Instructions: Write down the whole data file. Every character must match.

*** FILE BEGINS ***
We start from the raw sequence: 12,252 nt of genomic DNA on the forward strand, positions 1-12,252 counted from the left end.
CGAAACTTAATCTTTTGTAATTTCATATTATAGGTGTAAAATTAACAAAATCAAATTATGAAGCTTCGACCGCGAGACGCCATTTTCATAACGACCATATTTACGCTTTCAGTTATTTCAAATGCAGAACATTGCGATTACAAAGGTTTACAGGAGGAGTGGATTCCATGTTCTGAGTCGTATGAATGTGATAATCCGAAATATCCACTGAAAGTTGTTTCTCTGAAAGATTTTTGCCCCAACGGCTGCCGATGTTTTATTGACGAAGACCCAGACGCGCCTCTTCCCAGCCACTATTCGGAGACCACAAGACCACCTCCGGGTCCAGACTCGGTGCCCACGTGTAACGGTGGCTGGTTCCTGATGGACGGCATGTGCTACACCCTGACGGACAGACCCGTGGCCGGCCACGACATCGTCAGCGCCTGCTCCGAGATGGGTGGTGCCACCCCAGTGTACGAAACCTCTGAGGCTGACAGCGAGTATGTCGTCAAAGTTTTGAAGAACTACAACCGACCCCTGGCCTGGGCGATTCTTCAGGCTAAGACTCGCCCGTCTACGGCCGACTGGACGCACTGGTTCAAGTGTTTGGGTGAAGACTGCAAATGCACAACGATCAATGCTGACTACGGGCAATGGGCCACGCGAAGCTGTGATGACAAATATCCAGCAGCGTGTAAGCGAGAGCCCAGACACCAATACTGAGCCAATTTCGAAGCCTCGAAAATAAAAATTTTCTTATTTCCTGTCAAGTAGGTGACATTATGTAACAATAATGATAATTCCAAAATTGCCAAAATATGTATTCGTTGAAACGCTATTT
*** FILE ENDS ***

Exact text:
We start from the raw sequence: 12,252 nt of genomic DNA on the forward strand, positions 1-12,252 counted from the left end.
CGAAACTTAATCTTTTGTAATTTCATATTATAGGTGTAAAATTAACAAAATCAAATTATGAAGCTTCGACCGCGAGACGCCATTTTCATAACGACCATATTTACGCTTTCAGTTATTTCAAATGCAGAACATTGCGATTACAAAGGTTTACAGGAGGAGTGGATTCCATGTTCTGAGTCGTATGAATGTGATAATCCGAAATATCCACTGAAAGTTGTTTCTCTGAAAGATTTTTGCCCCAACGGCTGCCGATGTTTTATTGACGAAGACCCAGACGCGCCTCTTCCCAGCCACTATTCGGAGACCACAAGACCACCTCCGGGTCCAGACTCGGTGCCCACGTGTAACGGTGGCTGGTTCCTGATGGACGGCATGTGCTACACCCTGACGGACAGACCCGTGGCCGGCCACGACATCGTCAGCGCCTGCTCCGAGATGGGTGGTGCCACCCCAGTGTACGAAACCTCTGAGGCTGACAGCGAGTATGTCGTCAAAGTTTTGAAGAACTACAACCGACCCCTGGCCTGGGCGATTCTTCAGGCTAAGACTCGCCCGTCTACGGCCGACTGGACGCACTGGTTCAAGTGTTTGGGTGAAGACTGCAAATGCACAACGATCAATGCTGACTACGGGCAATGGGCCACGCGAAGCTGTGATGACAAATATCCAGCAGCGTGTAAGCGAGAGCCCAGACACCAATACTGAGCCAATTTCGAAGCCTCGAAAATAAAAATTTTCTTATTTCCTGTCAAGTAGGTGACATTATGTAACAATAATGATAATTCCAAAATTGCCAAAATATGTATTCGTTGAAACGCTATTT